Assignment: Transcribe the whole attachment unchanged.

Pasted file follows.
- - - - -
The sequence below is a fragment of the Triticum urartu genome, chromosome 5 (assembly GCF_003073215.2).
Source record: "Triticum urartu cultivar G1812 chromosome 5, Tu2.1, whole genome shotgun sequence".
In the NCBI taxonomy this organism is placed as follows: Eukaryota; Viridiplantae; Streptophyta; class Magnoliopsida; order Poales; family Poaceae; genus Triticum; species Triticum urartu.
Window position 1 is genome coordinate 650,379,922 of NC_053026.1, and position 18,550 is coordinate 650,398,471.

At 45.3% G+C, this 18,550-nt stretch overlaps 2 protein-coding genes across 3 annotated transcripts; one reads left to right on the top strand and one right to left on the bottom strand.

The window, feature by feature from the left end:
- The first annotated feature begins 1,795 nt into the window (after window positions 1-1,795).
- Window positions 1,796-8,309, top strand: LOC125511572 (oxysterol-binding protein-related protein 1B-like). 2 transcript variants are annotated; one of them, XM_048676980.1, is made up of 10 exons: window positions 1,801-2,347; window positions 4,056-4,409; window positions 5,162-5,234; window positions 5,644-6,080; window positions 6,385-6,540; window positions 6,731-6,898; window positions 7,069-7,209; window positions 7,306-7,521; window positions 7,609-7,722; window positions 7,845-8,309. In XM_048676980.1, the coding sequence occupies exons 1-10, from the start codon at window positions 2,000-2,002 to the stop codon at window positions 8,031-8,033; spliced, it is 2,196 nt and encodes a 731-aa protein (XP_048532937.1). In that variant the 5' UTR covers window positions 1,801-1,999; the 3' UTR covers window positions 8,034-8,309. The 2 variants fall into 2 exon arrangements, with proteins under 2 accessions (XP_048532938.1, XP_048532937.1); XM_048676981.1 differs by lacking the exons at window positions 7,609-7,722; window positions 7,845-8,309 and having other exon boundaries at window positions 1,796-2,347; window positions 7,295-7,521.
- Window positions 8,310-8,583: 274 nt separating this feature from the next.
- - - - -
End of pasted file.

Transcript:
The sequence below is a fragment of the Triticum urartu genome, chromosome 5 (assembly GCF_003073215.2).
Source record: "Triticum urartu cultivar G1812 chromosome 5, Tu2.1, whole genome shotgun sequence".
In the NCBI taxonomy this organism is placed as follows: Eukaryota; Viridiplantae; Streptophyta; class Magnoliopsida; order Poales; family Poaceae; genus Triticum; species Triticum urartu.
Window position 1 is genome coordinate 650,379,922 of NC_053026.1, and position 18,550 is coordinate 650,398,471.

At 45.3% G+C, this 18,550-nt stretch overlaps 2 protein-coding genes across 3 annotated transcripts; one reads left to right on the top strand and one right to left on the bottom strand.

The window, feature by feature from the left end:
- The first annotated feature begins 1,795 nt into the window (after window positions 1-1,795).
- Window positions 1,796-8,309, top strand: LOC125511572 (oxysterol-binding protein-related protein 1B-like). 2 transcript variants are annotated; one of them, XM_048676980.1, is made up of 10 exons: window positions 1,801-2,347; window positions 4,056-4,409; window positions 5,162-5,234; window positions 5,644-6,080; window positions 6,385-6,540; window positions 6,731-6,898; window positions 7,069-7,209; window positions 7,306-7,521; window positions 7,609-7,722; window positions 7,845-8,309. In XM_048676980.1, the coding sequence occupies exons 1-10, from the start codon at window positions 2,000-2,002 to the stop codon at window positions 8,031-8,033; spliced, it is 2,196 nt and encodes a 731-aa protein (XP_048532937.1). In that variant the 5' UTR covers window positions 1,801-1,999; the 3' UTR covers window positions 8,034-8,309. The 2 variants fall into 2 exon arrangements, with proteins under 2 accessions (XP_048532938.1, XP_048532937.1); XM_048676981.1 differs by lacking the exons at window positions 7,609-7,722; window positions 7,845-8,309 and having other exon boundaries at window positions 1,796-2,347; window positions 7,295-7,521.
- Window positions 8,310-8,583: 274 nt separating this feature from the next.